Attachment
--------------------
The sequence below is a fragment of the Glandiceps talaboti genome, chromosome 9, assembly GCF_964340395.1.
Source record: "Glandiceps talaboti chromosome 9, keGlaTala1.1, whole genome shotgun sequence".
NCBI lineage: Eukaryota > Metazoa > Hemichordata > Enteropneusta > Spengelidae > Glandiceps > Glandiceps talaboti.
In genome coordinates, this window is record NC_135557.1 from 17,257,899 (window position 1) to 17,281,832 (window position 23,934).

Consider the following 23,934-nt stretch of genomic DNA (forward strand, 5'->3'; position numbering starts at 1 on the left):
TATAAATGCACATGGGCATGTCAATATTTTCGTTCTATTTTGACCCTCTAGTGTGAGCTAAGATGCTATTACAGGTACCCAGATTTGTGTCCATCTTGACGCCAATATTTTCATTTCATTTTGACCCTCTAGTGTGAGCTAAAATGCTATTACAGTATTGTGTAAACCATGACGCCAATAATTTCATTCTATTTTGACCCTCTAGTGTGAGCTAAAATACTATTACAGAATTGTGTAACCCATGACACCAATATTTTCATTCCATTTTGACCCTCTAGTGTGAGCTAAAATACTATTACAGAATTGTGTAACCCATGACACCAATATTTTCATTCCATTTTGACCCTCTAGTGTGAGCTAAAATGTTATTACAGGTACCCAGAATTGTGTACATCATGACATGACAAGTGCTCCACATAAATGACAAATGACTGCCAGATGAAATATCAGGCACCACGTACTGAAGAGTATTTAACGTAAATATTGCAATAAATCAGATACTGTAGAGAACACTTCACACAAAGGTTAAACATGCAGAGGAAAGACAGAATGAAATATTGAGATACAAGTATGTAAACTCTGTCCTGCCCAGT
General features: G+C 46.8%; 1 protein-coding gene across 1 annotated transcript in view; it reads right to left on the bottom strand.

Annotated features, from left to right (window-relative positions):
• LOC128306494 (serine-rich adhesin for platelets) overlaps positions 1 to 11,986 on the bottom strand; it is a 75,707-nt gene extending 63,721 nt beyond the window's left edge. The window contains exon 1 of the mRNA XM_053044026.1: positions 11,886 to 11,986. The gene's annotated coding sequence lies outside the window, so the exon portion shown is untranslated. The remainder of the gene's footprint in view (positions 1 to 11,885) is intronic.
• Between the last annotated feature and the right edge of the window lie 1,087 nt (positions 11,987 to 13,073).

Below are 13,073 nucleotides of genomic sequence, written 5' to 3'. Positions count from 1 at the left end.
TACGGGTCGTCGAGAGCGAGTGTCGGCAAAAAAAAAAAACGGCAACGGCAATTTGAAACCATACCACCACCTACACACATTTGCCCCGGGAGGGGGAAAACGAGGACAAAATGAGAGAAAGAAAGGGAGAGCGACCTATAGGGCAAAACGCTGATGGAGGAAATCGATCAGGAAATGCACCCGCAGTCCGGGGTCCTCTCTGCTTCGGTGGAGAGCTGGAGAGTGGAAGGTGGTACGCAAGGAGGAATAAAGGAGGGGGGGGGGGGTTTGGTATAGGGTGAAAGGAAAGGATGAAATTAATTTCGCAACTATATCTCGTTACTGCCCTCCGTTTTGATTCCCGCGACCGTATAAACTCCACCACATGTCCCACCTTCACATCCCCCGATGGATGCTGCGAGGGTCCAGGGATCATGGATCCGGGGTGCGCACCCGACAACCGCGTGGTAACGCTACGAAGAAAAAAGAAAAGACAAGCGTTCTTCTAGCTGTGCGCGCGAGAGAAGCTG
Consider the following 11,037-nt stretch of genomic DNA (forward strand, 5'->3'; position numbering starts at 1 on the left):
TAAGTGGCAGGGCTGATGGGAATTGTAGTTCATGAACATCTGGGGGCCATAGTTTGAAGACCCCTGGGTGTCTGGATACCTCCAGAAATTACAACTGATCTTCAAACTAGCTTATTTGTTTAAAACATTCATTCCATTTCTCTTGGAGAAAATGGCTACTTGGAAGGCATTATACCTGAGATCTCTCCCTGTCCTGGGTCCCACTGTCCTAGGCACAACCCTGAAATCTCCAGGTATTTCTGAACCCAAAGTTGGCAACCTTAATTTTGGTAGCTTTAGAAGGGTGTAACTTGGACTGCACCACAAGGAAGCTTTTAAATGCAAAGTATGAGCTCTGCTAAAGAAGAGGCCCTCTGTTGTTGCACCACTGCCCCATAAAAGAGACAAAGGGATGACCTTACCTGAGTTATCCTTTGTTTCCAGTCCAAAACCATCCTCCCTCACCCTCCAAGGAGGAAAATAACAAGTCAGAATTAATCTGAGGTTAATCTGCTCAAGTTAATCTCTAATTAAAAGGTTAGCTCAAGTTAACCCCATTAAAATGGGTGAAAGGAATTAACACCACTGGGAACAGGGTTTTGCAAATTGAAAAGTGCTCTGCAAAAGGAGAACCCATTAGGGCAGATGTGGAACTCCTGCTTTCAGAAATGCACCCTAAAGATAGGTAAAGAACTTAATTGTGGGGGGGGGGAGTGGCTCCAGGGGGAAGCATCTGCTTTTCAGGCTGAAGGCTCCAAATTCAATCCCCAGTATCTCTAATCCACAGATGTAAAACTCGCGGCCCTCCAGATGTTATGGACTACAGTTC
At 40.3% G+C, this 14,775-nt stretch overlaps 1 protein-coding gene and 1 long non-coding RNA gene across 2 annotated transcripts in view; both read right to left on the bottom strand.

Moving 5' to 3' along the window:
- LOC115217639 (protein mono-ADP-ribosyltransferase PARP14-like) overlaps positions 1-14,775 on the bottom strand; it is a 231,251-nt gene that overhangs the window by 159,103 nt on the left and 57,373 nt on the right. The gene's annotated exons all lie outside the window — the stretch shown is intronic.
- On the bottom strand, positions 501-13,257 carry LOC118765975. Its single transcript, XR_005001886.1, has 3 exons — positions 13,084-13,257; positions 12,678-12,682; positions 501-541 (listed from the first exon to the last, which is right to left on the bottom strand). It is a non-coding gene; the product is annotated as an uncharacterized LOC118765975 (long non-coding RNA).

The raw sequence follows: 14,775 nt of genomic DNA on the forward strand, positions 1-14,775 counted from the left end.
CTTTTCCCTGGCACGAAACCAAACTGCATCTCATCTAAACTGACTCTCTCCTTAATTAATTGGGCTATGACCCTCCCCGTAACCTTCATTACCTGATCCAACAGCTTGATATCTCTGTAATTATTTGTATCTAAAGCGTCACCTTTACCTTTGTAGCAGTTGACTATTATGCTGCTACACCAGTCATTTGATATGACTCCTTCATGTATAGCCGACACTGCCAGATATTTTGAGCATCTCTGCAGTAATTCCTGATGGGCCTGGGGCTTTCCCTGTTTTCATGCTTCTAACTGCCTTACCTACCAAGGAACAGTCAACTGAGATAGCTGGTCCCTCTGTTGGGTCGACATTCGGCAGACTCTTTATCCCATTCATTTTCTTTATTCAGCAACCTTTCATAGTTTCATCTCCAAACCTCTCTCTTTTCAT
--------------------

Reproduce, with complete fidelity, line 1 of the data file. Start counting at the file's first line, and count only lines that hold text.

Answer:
The sequence below is a fragment of the Glandiceps talaboti genome, chromosome 9, assembly GCF_964340395.1.